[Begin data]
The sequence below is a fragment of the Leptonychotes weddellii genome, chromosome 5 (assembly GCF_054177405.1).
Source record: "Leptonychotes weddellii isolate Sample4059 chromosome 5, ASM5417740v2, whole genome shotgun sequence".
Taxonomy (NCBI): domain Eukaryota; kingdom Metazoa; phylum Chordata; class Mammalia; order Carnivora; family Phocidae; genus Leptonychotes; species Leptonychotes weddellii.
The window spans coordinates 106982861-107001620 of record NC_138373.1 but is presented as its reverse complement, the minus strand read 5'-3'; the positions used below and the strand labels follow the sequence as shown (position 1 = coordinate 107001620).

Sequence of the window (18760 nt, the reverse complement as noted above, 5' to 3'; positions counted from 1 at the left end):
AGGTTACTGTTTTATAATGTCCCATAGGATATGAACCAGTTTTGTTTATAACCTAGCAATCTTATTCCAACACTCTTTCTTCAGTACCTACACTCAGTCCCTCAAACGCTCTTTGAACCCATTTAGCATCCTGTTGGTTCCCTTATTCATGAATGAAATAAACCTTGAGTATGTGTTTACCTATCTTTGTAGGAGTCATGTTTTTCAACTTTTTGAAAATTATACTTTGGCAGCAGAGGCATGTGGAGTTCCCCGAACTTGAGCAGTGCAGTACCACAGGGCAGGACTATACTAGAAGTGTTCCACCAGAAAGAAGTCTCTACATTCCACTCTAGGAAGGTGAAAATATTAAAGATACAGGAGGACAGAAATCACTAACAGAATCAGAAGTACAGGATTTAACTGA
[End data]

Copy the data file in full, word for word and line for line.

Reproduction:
The sequence below is a fragment of the Leptonychotes weddellii genome, chromosome 5 (assembly GCF_054177405.1).
Source record: "Leptonychotes weddellii isolate Sample4059 chromosome 5, ASM5417740v2, whole genome shotgun sequence".
Taxonomy (NCBI): domain Eukaryota; kingdom Metazoa; phylum Chordata; class Mammalia; order Carnivora; family Phocidae; genus Leptonychotes; species Leptonychotes weddellii.
The window spans coordinates 106982861-107001620 of record NC_138373.1 but is presented as its reverse complement, the minus strand read 5'-3'; the positions used below and the strand labels follow the sequence as shown (position 1 = coordinate 107001620).

Sequence of the window (18760 nt, the reverse complement as noted above, 5' to 3'; positions counted from 1 at the left end):
AGGTTACTGTTTTATAATGTCCCATAGGATATGAACCAGTTTTGTTTATAACCTAGCAATCTTATTCCAACACTCTTTCTTCAGTACCTACACTCAGTCCCTCAAACGCTCTTTGAACCCATTTAGCATCCTGTTGGTTCCCTTATTCATGAATGAAATAAACCTTGAGTATGTGTTTACCTATCTTTGTAGGAGTCATGTTTTTCAACTTTTTGAAAATTATACTTTGGCAGCAGAGGCATGTGGAGTTCCCCGAACTTGAGCAGTGCAGTACCACAGGGCAGGACTATACTAGAAGTGTTCCACCAGAAAGAAGTCTCTACATTCCACTCTAGGAAGGTGAAAATATTAAAGATACAGGAGGACAGAAATCACTAACAGAATCAGAAGTACAGGATTTAACTGA